Pop Chat: Our Critics Discuss Demi Lovato's Unbroken And The Uneasy Transition Away From Radio Disney

demi.jpg
Demi Lovato, not pleased with her advance copy of our thoughts on her new record.

In the span of months, Disney star Demi Lovato, only 19, has gone from ugly tabloid stories—many probably false, but still—about cocaine, eating disorders and regrettable parties to releasing her third solo album, Unbroken, after receiving towering (ahem) acclaim for redemptive lead single "Skyscraper." This is 2011, of course, so her tours include fewer covers of goth metal and more of Lil Wayne, and her album features fewer guitars and more appearances by the likes of Dev, Jason Derulo and Iyaz. Popdust's Katherine St. Asaph and Sound of the City's Nick Murray discuss, via the miracle of GChat, Demi's new record, growing up in public, and the difficult transition from Radio Disney to Z100.

Katherine St. Asaph: The whole Demi Lovato album campaign's come seemingly out of nowhere, going from 0 to "Skyscraper" and then to Unbroken, the new album.

Nick Murray: Yeah, out of nowhere Demi Lovato starts getting critical buzz, while Joe Jonas plays a VIP-only show when Santos Party House takes over Saks Fifth Avenue for Fashion Week. How did we get to this point?

Katherine: Everybody likes redemption. Especially considering how (really, really, really) uncomfortable all the tabloid stories about Demi had gotten.

Nick: I imagine that much of the good press this record has gotten relates to how easy it is to find those stories (or the fallout from them) in the songs. But beyond the lyrical content, those tabloid stories have really determined the direction of the album and at this point, her career. Whereas most artists seem to attempt the transition out of teenpop by showing how edgy they've become (e.g. Miley Cyrus becoming a bird who can't be tamed in the video for "Can't Be Tamed," or Joe Jonas using drunk driving as a metaphor for a night in the club—or is it the other way around?—in "Fast Life"), for Lovato, that wasn't really an option.

Katherine: Yeeeaaaaaah. Or take someone like JoJo, who drops lines like "I've been up for three days / Adderall and Red Bull" on covers of "Marvin's Room." That would be a bad idea for Demi.

Nick: Growing up by hitching your star to Drake, a rapper whose initial selling point was middle-school level punchlines, is certainly a strange move.

Katherine: It's worked for her, though, right? JoJo's been really, really good at making people marvel at how she's not 14. That's sort of what Demi needs to do, except with less drugs. The idea's always to get off Radio Disney and onto pop radio.

Nick: What does Lil Wayne say on "Money to Blow?" Something about how they'll be all set if they keep putting Drake on every hook. So maybe Demi can sing a hook or two on Take Care? Because if there's anything I came away with after listening to Unbroken, it's that HOLY SHIT DEMI LOVATO CAN REALLY SING. But after 15 songs, I got the point.

Katherine: I know, right? She starts off "All Night Long" at about 80% voice, and then things keep going full-throttle for song after song until you get to something like "Lightweight," which is quiet for a verse until the chorus comes in and Demi's powering through words like "I'm a lightweight / better be careful what you say / with every word I'm blown away." A lot of new artists fall into this trap, especially if they think they have something to prove.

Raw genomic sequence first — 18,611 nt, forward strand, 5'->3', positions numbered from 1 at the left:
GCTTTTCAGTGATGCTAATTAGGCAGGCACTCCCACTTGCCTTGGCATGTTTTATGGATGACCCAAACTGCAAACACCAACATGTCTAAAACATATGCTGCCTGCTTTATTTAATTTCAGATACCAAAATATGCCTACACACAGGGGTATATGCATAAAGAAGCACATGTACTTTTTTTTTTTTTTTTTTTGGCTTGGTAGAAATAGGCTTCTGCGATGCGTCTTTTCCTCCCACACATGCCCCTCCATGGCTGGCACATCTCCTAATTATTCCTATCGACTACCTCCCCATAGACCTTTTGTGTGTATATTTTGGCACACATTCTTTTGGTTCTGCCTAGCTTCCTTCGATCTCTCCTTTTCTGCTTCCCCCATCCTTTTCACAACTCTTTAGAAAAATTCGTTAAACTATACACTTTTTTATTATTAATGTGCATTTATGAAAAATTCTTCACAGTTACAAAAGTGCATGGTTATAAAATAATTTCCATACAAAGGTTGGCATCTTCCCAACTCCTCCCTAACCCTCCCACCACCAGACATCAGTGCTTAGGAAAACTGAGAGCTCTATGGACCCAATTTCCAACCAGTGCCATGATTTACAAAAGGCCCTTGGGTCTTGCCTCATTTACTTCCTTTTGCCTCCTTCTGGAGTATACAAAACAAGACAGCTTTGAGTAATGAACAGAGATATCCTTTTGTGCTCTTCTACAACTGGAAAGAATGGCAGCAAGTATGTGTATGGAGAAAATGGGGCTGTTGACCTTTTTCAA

Nick: Seriously, when I heard "Lightweight" I began questioning whether I'd be able to finish the album.

Katherine: It's like this song from Once Upon A Mattress called "I'm Shy," where the joke is that you're belting out the I'M SHYYYYYYYYYY! part on the chorus.

Nick: It actually makes "Hold Up," a track that would overpower anything on, say, Selena Gomez's When the Sun Goes Down, sound light. I think it helps that there, the producers take a little air out of her voice by looping it a little and introducing some echo.

Katherine: Ah, "Hold Up" and its metaphor. It doesn't actually mention a balaclava, though, so at least there's that? I wouldn't sayUnbroken is bad, though, by any means. It's solidly midlist, which is about what you can expect for someone like Demi who's trying to a) establish herself again, and b) get onto radio rotation. This was pretty much the only route she had -- her old pop-rock stuff like "Here We Go Again" was great for its time, but women just don't break as readily with pop-rock anymore unless they're in Paramore. Kelly Clarkson's new song sounds like Bruno Mars, Avril Lavigne's gone full Max Martin and even Fefe Dobson gets tracks that sound like "No Air."

Nick: Very true. Though even if the radio were more open to women in pop-rock, I think we'd still see her moving away from the guitar-driven sound of Don't Forget, if only because moving to pop radio tends to require a disavowal of your old Disney persona. Like Joe Jonas, she was going to need to leave Camp Rock sooner or later. (Ironic, of course, because the records are still coming out on Disney's Hollywood imprint.)

Katherine: It's probably telling that only a few tracks are produced by people like Bleu (other credits: Hanson, Selena Gomez, Jonases) and Rock Mafia (Miley Cyrus, Vanessa Hudgens, etc.) and more have names attached like Ryan Tedder or Toby Gad or Timbaland. Who sounds nothing like Timbaland, by the way, ever. The closest he gets is probably "All Night Long," and even that's obviously trying to emulate "Toxic."



Sponsor Content

Now Trending

New York Concert Tickets

From the Vault

 

Loading...